Beach Volleyball Youth World Championships review - A bright future for Poland
There must be something in the volleyball water in Poland.
Not only did their men's volleyball team win World League gold for the first time in 2012 and their junior men's beach volleyballers also step on top of the podium, but their youth boys' teams also followed the same path, with infact the final of the 2012 FIVB Beach Volleyball Youth World Championships – held for the first time in Cyprus – featuring two Polish teams.
While the boys' final match saw Michal Bryl/ Kacper Kujawiak play against compatriots Lukasz Kaczmarek/Sebastian Kaczmarek, with the former duo securing the gold medal win, the girls' competition, saw defending champions Karolina Baran and Katarzyna Kociolek having to contend with a silver medal.
Not bad for a country which will be hosting the beach volleyball event of the 2013 season - the FIVB World Championships in Stare Jablonki.
For the first time in the championship’s eleven-year history the men’s gold medal match saw two teams from the same country. But even though Poland may have been assured a gold medal, it didn’t stop the teams – who practice with and compete against each other regularly – from putting on a superb contest.
Lukasz Kaczmarek and Sebastian Kaczmarek, both 18 years old, started strongly and dominated the first set. However, Bryl/Kujawiak weren’t ready to let the opportunity go and rallied together to win the second set and then the deciding tiebreaker third set.
Russia’s fifth-seeded Viacheslav Kirienko/Dimitry Uraikin defeated Austria’s eighth-
seeded Martin Ermacora/Lukas Stranger to take home the bronze in the boys' competition.
It would have been all gold for Poland if Lithuanian duo Ieva Dumbauskaite/Monika Povilaityte had not held off a comeback effort by Poland's defending girls' champions Baran/Kociolek to earn the top prize. Lithuania's 18th-seeded Dumbauskaite/Povilaityte went on to record a two-set gold medal victory over Baran/Kociolek in a thrilling 39-minute match.
In another tight battle for the bronze medal, Russia's 12th-seeded Ksenia Dabizha/Anna Gorbunova came back after losing the first set to defeat Germany's seventh-seeded Sandra Ittlinger/Yanina Weiland 2-1 in a 53-minute match.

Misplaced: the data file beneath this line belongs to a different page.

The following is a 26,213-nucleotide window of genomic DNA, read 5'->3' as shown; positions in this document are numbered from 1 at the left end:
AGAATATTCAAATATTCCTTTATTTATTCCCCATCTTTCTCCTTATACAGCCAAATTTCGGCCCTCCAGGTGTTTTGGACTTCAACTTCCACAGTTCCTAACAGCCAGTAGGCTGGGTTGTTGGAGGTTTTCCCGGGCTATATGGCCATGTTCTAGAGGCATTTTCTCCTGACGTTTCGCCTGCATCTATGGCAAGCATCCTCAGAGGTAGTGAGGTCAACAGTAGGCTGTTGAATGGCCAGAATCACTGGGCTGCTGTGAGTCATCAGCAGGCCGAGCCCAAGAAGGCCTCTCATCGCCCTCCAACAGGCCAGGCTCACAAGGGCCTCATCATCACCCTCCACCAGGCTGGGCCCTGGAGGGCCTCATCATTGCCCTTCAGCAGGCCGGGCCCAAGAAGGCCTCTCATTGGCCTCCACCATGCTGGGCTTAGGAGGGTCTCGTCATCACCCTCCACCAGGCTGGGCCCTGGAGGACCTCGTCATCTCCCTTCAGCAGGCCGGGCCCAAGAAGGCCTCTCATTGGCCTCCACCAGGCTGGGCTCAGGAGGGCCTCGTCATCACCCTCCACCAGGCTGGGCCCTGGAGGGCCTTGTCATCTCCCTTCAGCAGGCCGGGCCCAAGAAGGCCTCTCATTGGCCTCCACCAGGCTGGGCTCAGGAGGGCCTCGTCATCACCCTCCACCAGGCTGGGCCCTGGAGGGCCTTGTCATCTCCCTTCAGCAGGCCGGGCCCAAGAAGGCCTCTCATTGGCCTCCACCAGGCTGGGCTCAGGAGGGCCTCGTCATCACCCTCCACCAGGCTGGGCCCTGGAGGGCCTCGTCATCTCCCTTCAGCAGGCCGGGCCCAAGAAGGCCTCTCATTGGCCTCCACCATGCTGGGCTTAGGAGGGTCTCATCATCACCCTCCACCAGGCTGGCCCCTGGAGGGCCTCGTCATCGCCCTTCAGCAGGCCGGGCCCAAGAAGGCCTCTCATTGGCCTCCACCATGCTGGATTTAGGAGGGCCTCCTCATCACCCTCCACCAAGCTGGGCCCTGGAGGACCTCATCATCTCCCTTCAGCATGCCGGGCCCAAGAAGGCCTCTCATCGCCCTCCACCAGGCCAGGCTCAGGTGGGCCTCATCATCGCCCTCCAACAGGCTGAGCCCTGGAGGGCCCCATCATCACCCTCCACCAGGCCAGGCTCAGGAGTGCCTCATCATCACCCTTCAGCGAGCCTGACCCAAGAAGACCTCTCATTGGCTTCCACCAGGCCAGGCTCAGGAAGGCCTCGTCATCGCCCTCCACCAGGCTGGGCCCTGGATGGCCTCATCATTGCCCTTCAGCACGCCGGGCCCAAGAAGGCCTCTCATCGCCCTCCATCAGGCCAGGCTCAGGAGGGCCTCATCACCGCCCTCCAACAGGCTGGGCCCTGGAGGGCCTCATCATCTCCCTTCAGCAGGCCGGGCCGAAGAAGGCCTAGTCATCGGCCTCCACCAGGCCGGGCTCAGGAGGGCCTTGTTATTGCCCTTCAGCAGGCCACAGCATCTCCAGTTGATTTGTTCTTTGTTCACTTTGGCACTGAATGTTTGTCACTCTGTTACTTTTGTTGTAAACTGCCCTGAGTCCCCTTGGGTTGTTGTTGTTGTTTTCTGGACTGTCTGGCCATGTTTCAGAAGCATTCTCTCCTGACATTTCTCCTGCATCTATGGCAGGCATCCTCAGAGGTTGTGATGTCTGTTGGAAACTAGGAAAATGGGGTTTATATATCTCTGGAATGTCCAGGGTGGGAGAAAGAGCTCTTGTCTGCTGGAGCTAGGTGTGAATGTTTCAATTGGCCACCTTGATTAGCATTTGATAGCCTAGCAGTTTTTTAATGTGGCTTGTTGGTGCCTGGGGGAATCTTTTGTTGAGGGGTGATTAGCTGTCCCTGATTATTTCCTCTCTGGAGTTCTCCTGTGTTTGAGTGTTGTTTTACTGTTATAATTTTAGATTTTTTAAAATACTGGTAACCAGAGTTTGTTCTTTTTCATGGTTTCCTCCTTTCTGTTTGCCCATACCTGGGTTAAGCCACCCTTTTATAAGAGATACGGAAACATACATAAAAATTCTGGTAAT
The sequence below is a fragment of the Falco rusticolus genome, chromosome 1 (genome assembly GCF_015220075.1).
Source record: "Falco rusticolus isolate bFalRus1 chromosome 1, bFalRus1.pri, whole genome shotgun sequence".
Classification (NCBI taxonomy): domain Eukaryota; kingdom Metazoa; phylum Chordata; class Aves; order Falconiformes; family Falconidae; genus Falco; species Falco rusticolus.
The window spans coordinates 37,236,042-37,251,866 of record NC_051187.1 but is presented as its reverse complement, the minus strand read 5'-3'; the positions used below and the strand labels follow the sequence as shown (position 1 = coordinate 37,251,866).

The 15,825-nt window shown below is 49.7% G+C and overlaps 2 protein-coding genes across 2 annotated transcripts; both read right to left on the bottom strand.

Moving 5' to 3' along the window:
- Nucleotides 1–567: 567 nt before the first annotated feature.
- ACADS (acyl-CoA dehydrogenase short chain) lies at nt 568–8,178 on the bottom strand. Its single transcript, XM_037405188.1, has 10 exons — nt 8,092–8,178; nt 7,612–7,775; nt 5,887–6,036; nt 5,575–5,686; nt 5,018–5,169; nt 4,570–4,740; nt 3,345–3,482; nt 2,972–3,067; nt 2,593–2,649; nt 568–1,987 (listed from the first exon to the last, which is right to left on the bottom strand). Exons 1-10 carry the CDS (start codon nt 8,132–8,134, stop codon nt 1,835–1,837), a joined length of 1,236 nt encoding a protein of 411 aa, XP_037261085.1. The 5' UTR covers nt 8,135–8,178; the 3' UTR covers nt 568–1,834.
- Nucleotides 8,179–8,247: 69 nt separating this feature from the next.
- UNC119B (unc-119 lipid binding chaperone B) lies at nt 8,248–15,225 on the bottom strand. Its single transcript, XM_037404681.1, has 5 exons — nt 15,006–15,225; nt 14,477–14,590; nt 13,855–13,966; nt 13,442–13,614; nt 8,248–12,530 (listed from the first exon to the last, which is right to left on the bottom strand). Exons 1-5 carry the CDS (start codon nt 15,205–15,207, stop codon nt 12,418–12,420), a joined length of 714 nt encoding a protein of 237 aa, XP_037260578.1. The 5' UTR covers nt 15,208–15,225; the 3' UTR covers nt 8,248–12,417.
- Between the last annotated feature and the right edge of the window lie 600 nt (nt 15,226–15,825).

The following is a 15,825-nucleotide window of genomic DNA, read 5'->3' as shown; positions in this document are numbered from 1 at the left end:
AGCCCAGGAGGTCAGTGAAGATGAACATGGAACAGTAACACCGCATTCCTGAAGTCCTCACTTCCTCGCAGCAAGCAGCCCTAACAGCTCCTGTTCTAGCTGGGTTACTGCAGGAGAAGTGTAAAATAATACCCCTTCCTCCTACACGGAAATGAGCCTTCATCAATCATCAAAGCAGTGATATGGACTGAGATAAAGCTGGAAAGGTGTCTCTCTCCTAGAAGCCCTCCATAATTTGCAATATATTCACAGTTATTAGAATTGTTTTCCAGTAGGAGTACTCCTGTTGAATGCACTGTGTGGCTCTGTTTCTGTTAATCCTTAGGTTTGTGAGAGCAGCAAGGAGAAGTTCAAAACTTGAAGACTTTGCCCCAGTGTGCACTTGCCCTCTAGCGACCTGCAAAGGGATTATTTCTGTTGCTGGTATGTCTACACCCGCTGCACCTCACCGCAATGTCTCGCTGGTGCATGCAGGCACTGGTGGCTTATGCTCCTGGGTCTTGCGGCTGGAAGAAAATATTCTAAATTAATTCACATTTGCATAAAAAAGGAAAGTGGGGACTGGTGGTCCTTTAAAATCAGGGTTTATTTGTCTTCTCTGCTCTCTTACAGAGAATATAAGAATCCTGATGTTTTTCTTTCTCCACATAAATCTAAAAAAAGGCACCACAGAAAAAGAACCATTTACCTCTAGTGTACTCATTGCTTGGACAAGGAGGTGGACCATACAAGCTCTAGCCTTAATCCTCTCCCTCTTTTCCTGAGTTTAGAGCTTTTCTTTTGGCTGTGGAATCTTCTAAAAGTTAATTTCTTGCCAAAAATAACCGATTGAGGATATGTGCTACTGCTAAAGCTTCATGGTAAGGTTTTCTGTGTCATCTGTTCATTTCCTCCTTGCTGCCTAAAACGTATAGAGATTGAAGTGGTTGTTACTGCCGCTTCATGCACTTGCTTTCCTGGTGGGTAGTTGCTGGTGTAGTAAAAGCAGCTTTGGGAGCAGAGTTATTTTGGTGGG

Although the top four places in both the boys' and girls' competitions went to European countries this year, the participation of a number of African countries is an indication of times to come and points to the possibility of some surprising upsets from previously unknown players in future editions of the championships.
For the moment, Poland can bask in the glory of its recent accomplishments especially that it has still managed to retain its stronghold following the change in championship format, to include eight new teams, increasing from 24 in previous years. This year’s championships saw a main draw of 32 teams, with the competition being a day shorter. Without a qualification tournament each confederation had a quota of six teams per gender and staged their own qualification process to determine these places. The additional two places were filled by the host country, Cyprus.
Capturing both the top spots at last year’s championship in Umag (Croatia), Poland joins Germany as the only two countries to win gold medal in both genders, in the same year, in the event’s first decade.
Poland and Germany are now also tied for the lead among all countries with 15 total final four finishes each (Germany has six for men and nine for women while Poland has nine for men and six for women).
It is noteworthy that Lukasz Kaczmarek, who won last year’s championship with Macjej Kosiak was not deterred from reaching the final four this year with a different partner. Poland seems to have found the magic formula to churn out not just volleyball players but world class champions.
The Youth World Championships were put in place to nurture a new generation of beach volleyball athletes ready to compete for berths in future Olympic Games and other World Championships. With the intensity of the competition on display for the crowds, it seems it is only a matter of time before we see some of the names in Cyprus carving a niche for themselves at the World level.